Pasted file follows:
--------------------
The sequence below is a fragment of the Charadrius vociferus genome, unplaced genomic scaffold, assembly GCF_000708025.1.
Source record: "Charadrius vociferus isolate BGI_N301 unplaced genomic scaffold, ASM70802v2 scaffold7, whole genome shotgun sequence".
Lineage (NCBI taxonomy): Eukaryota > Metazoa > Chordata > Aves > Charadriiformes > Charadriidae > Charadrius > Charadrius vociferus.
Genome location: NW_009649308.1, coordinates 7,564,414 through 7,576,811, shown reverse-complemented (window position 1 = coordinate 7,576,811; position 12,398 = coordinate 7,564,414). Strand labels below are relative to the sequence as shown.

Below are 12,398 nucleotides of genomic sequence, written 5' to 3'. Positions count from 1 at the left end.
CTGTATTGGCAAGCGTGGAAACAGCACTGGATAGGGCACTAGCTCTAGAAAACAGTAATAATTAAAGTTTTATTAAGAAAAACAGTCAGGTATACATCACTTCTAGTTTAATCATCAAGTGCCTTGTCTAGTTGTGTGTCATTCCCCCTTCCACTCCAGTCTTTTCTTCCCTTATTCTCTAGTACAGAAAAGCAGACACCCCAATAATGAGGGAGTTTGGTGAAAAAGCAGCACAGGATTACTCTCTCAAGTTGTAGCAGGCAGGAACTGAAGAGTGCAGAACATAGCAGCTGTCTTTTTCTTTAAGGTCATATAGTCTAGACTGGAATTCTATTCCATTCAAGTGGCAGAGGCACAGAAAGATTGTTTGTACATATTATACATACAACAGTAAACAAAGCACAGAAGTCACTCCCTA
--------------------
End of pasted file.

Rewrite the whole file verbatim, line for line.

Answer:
The sequence below is a fragment of the Charadrius vociferus genome, unplaced genomic scaffold, assembly GCF_000708025.1.
Source record: "Charadrius vociferus isolate BGI_N301 unplaced genomic scaffold, ASM70802v2 scaffold7, whole genome shotgun sequence".
Lineage (NCBI taxonomy): Eukaryota > Metazoa > Chordata > Aves > Charadriiformes > Charadriidae > Charadrius > Charadrius vociferus.
Genome location: NW_009649308.1, coordinates 7,564,414 through 7,576,811, shown reverse-complemented (window position 1 = coordinate 7,576,811; position 12,398 = coordinate 7,564,414). Strand labels below are relative to the sequence as shown.

Below are 12,398 nucleotides of genomic sequence, written 5' to 3'. Positions count from 1 at the left end.
CTGTATTGGCAAGCGTGGAAACAGCACTGGATAGGGCACTAGCTCTAGAAAACAGTAATAATTAAAGTTTTATTAAGAAAAACAGTCAGGTATACATCACTTCTAGTTTAATCATCAAGTGCCTTGTCTAGTTGTGTGTCATTCCCCCTTCCACTCCAGTCTTTTCTTCCCTTATTCTCTAGTACAGAAAAGCAGACACCCCAATAATGAGGGAGTTTGGTGAAAAAGCAGCACAGGATTACTCTCTCAAGTTGTAGCAGGCAGGAACTGAAGAGTGCAGAACATAGCAGCTGTCTTTTTCTTTAAGGTCATATAGTCTAGACTGGAATTCTATTCCATTCAAGTGGCAGAGGCACAGAAAGATTGTTTGTACATATTATACATACAACAGTAAACAAAGCACAGAAGTCACTCCCTA